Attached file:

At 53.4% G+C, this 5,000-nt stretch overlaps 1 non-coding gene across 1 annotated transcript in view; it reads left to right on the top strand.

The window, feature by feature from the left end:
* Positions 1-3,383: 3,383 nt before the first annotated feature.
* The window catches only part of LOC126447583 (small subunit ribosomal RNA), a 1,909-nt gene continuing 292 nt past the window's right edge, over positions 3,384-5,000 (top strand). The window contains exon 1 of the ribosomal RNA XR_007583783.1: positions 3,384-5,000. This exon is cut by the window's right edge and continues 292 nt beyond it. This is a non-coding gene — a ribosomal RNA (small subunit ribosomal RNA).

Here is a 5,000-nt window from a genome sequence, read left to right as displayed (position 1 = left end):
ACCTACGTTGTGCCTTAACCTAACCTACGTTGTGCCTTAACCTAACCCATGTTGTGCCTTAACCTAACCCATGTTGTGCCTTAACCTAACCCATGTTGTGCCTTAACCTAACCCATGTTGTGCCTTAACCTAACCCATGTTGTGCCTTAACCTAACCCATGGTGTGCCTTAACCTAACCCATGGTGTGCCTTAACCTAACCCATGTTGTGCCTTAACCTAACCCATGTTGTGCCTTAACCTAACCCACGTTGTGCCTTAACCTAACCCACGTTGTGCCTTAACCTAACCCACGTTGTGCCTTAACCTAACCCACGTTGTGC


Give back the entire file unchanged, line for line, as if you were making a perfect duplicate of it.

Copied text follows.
At 53.4% G+C, this 5,000-nt stretch overlaps 1 non-coding gene across 1 annotated transcript in view; it reads left to right on the top strand.

The window, feature by feature from the left end:
* Positions 1-3,383: 3,383 nt before the first annotated feature.
* The window catches only part of LOC126447583 (small subunit ribosomal RNA), a 1,909-nt gene continuing 292 nt past the window's right edge, over positions 3,384-5,000 (top strand). The window contains exon 1 of the ribosomal RNA XR_007583783.1: positions 3,384-5,000. This exon is cut by the window's right edge and continues 292 nt beyond it. This is a non-coding gene — a ribosomal RNA (small subunit ribosomal RNA).

Here is a 5,000-nt window from a genome sequence, read left to right as displayed (position 1 = left end):
ACCTACGTTGTGCCTTAACCTAACCTACGTTGTGCCTTAACCTAACCCATGTTGTGCCTTAACCTAACCCATGTTGTGCCTTAACCTAACCCATGTTGTGCCTTAACCTAACCCATGTTGTGCCTTAACCTAACCCATGTTGTGCCTTAACCTAACCCATGGTGTGCCTTAACCTAACCCATGGTGTGCCTTAACCTAACCCATGTTGTGCCTTAACCTAACCCATGTTGTGCCTTAACCTAACCCACGTTGTGCCTTAACCTAACCCACGTTGTGCCTTAACCTAACCCACGTTGTGCCTTAACCTAACCCACGTTGTGC